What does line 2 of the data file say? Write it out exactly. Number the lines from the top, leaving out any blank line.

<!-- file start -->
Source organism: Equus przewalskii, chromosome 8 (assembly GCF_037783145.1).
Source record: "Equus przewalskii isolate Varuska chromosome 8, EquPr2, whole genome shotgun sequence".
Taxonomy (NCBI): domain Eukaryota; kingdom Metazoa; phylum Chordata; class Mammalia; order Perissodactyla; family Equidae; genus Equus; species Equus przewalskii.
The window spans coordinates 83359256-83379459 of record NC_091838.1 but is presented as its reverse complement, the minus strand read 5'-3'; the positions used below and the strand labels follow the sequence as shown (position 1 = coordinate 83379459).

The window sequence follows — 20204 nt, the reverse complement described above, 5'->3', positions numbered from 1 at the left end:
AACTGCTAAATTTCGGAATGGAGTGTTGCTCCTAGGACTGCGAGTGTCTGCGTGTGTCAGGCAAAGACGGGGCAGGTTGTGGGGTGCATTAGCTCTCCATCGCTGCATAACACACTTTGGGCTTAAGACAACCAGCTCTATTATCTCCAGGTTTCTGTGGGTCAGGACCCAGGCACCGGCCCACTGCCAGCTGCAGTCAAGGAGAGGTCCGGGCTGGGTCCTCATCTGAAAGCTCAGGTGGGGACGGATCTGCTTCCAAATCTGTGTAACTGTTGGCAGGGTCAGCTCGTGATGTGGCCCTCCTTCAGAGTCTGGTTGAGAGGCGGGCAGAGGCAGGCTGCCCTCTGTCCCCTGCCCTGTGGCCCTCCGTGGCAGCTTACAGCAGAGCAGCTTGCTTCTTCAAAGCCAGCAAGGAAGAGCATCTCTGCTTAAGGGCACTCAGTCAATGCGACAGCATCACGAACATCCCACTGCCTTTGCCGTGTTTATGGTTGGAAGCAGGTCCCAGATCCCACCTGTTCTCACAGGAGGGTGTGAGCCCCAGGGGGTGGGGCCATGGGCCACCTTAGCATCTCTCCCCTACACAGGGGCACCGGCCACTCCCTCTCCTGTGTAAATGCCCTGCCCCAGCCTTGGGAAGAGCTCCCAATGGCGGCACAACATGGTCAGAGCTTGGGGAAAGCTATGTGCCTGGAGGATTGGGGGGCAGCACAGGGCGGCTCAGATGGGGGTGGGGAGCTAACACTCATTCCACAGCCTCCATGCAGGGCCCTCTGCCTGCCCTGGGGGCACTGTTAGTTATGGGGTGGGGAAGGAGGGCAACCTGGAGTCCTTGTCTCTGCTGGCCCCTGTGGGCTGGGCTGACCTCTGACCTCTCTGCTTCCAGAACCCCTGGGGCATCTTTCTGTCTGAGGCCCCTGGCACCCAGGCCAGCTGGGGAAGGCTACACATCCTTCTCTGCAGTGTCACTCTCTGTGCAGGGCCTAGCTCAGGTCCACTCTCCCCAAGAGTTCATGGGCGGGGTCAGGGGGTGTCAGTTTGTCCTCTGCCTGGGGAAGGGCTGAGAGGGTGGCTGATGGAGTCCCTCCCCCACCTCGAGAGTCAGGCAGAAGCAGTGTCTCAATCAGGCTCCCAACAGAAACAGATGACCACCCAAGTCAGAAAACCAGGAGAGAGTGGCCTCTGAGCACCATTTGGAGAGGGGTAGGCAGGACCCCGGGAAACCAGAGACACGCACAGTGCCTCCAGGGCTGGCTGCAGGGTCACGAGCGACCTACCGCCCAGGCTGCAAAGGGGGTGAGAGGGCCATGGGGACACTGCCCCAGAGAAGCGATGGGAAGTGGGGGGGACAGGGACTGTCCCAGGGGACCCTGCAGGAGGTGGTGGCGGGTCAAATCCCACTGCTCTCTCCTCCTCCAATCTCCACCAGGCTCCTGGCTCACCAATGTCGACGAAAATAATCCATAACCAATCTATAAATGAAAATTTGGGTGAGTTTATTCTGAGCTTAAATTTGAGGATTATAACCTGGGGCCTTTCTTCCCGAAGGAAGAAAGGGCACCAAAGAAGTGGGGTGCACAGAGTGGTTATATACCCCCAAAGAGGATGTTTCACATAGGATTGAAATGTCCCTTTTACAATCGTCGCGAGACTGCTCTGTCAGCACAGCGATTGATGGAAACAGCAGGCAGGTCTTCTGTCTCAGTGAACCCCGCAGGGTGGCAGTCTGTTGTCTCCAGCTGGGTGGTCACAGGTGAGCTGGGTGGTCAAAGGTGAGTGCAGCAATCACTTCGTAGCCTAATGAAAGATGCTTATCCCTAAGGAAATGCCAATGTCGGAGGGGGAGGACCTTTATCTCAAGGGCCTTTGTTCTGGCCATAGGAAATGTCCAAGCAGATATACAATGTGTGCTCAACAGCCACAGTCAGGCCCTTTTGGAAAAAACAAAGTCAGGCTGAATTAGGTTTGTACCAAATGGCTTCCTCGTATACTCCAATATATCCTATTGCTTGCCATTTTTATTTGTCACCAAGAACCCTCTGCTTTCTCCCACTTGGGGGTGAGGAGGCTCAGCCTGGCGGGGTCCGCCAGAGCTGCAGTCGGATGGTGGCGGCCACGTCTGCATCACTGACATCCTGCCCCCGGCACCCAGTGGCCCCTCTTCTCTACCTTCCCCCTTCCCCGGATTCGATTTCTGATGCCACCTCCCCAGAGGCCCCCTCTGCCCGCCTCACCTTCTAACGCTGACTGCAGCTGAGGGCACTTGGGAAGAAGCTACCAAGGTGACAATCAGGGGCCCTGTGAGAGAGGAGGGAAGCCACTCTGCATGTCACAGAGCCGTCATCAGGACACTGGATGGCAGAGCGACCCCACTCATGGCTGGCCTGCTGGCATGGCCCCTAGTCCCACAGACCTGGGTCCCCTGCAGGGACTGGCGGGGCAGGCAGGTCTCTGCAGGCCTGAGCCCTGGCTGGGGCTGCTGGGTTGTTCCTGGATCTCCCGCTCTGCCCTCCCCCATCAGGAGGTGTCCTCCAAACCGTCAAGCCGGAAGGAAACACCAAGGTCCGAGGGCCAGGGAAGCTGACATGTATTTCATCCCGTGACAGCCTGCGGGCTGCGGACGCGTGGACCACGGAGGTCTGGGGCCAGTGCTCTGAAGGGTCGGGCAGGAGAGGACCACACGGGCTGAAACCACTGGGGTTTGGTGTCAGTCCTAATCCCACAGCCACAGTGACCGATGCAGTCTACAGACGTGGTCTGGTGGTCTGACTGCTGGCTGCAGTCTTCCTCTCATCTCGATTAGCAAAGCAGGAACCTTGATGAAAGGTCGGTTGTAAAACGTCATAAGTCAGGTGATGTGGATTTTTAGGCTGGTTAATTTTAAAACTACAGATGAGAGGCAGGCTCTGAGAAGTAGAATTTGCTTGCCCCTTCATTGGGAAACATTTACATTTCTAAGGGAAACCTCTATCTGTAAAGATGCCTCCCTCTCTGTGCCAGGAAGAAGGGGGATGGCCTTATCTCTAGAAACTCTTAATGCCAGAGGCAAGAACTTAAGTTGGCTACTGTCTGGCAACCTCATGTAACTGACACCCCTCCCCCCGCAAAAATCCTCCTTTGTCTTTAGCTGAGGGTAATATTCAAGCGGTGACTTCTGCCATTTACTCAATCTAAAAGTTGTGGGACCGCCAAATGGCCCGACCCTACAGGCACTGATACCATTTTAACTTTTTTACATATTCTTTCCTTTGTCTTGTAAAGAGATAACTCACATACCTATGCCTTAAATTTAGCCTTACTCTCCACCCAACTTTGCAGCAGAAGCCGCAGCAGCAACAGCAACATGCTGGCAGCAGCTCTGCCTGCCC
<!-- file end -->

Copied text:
Source record: "Equus przewalskii isolate Varuska chromosome 8, EquPr2, whole genome shotgun sequence".